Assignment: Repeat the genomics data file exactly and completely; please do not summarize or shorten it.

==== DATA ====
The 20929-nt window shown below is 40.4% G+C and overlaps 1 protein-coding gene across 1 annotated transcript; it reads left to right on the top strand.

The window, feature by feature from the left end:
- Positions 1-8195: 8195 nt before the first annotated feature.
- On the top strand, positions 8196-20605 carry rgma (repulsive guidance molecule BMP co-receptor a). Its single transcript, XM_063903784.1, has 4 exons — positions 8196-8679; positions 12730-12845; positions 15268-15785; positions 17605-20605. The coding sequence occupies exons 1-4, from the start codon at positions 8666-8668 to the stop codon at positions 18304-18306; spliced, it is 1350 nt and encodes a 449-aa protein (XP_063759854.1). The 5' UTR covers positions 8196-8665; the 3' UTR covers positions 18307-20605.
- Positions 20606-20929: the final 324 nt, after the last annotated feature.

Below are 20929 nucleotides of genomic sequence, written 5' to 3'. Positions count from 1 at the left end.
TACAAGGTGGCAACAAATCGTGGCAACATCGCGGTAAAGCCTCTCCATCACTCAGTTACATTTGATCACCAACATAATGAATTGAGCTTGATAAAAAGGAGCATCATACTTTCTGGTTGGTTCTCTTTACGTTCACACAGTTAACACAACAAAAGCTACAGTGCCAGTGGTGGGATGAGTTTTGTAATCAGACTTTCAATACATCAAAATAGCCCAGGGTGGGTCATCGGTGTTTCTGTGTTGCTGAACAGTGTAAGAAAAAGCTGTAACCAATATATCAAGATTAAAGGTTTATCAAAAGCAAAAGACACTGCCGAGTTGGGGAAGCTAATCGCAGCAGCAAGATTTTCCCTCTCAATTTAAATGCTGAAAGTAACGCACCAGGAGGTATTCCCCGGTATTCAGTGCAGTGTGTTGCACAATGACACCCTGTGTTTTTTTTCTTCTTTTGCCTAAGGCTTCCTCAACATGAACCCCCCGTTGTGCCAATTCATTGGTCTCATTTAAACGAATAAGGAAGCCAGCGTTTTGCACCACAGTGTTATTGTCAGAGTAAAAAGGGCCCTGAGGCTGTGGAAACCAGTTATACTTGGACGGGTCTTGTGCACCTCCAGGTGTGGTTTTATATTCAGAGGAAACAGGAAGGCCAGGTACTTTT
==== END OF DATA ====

The 20929-nt window shown below is 40.4% G+C and overlaps 1 protein-coding gene across 1 annotated transcript; it reads left to right on the top strand.

The window, feature by feature from the left end:
- Positions 1-8195: 8195 nt before the first annotated feature.
- On the top strand, positions 8196-20605 carry rgma (repulsive guidance molecule BMP co-receptor a). Its single transcript, XM_063903784.1, has 4 exons — positions 8196-8679; positions 12730-12845; positions 15268-15785; positions 17605-20605. The coding sequence occupies exons 1-4, from the start codon at positions 8666-8668 to the stop codon at positions 18304-18306; spliced, it is 1350 nt and encodes a 449-aa protein (XP_063759854.1). The 5' UTR covers positions 8196-8665; the 3' UTR covers positions 18307-20605.
- Positions 20606-20929: the final 324 nt, after the last annotated feature.

Below are 20929 nucleotides of genomic sequence, written 5' to 3'. Positions count from 1 at the left end.
TACAAGGTGGCAACAAATCGTGGCAACATCGCGGTAAAGCCTCTCCATCACTCAGTTACATTTGATCACCAACATAATGAATTGAGCTTGATAAAAAGGAGCATCATACTTTCTGGTTGGTTCTCTTTACGTTCACACAGTTAACACAACAAAAGCTACAGTGCCAGTGGTGGGATGAGTTTTGTAATCAGACTTTCAATACATCAAAATAGCCCAGGGTGGGTCATCGGTGTTTCTGTGTTGCTGAACAGTGTAAGAAAAAGCTGTAACCAATATATCAAGATTAAAGGTTTATCAAAAGCAAAAGACACTGCCGAGTTGGGGAAGCTAATCGCAGCAGCAAGATTTTCCCTCTCAATTTAAATGCTGAAAGTAACGCACCAGGAGGTATTCCCCGGTATTCAGTGCAGTGTGTTGCACAATGACACCCTGTGTTTTTTTTCTTCTTTTGCCTAAGGCTTCCTCAACATGAACCCCCCGTTGTGCCAATTCATTGGTCTCATTTAAACGAATAAGGAAGCCAGCGTTTTGCACCACAGTGTTATTGTCAGAGTAAAAAGGGCCCTGAGGCTGTGGAAACCAGTTATACTTGGACGGGTCTTGTGCACCTCCAGGTGTGGTTTTATATTCAGAGGAAACAGGAAGGCCAGGTACTTTT